The University of North Carolina at Chapel Hill set off something of a movement in October 2003 when it announced changes in its aid policies that would guarantee low-income students enough grant money that they could have their full costs covered – without borrowing.
While the most prestigious private institutions in the country (which also happen to be the wealthiest) have been improving their aid programs dramatically in recent years, Chapel Hill -- by creating a program for those with family incomes up to 150 percent of the poverty level -- started things moving for public universities. Since Chapel Hill announced its shift, similar programs or other major aid efforts have been announced by the Universities of Virginia, Michigan, Maryland and Nebraska, among others.
The first students who benefited from Carolina’s program enrolled in the fall semester -- and the university has been undertaking a major research effort to see who they are and how the aid program makes a difference. The results so far suggest that the lowest income students are well prepared academically, and can succeed at top universities. And the economic analysis of these students shows just how stratified top public universities have become by income, and how out of reach those universities can become without ambitious efforts by universities.
Shirley Ort, associate provost and director of student aid at Chapel Hill, notes that the average family income for those who are eligible for the program there is $13,400 -- about $400 less than the estimated costs for a year at Chapel Hill for North Carolina residents.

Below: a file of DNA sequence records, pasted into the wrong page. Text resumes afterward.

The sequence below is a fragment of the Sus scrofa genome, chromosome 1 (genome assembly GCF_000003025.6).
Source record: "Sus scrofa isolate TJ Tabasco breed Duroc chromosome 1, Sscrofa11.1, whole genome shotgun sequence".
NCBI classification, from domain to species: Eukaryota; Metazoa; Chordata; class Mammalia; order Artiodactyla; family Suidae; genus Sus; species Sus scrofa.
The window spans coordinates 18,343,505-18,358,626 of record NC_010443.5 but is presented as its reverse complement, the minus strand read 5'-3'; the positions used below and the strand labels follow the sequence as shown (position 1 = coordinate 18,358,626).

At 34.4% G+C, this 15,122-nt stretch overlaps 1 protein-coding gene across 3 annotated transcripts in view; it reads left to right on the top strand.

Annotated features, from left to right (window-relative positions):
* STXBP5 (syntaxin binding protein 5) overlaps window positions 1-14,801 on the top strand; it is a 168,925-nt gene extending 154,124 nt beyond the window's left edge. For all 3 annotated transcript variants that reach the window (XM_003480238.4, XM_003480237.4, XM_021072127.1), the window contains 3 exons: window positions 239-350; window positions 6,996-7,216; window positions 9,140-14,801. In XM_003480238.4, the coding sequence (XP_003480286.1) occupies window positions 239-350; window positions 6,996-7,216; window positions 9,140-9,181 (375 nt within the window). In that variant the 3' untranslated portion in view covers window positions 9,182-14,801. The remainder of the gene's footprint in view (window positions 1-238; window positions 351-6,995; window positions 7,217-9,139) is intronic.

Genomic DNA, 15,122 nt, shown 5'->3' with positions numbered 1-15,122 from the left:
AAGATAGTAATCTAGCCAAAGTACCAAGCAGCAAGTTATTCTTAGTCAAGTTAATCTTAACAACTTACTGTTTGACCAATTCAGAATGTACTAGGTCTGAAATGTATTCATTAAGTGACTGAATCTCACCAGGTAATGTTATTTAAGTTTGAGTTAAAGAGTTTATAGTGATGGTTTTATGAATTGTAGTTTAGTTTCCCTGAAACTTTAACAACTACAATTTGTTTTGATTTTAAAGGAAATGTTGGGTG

Ort is particularly proud of the academic success the students are achieving and of the pride they are expressing in their accomplishments. Higher education is coming out of years of public debate over affirmative action and conservative criticism of some aid programs. So Ort said that the university has made it clear to everyone that the scholarships go to students who are admitted to Chapel Hill on their merits -- and whose only roadblock is lack of funds.
The program is called the " Carolina Covenant" and students who qualify are called "Covenant Scholars." While scholarship recipients are more diverse than the university as a whole, and a majority are not white, there are more white than black participants in the program.
Recipients say that the setup has made their status a point of pride, not stigma. "My parents and my family are hard-working, but we don’t have a lot of money," says Kapa Yang, a freshman from Newton, N.C., who is one of eight children in an immigrant family. "This is a way of the university saying, 'We're going to get you through.' "
Says Ort: "People act in the way you label them, so we wanted the right labels."
Chapel Hill started its program with students who come from families up to 150 percent of the federal poverty level, and enrolled 225 this academic year as freshmen. In interviews with university officials, many have said that they would have attended community colleges or other commuter institutions if they had been forced to borrow to attend Chapel Hill.
"Chapel Hill was my first choice, but I didn’t know how I was going to pay for it," says Laquisha McWilliams, a freshman from Rocky Mount, N.C., who is studying biomedical engineering.
While some suggest that students who don't end up at top universities may just not belong there, the data collected by Chapel Hill suggest that the students are very well prepared, and that while their academic performance lags slightly behind wealthier freshmen, almost all of the students keep up.
Full details are in the table below, but the SAT averages (above 1200) and high school grade-point averages (above 4.0) for Covenant Scholars indicate, Ort says, that "these students belong here."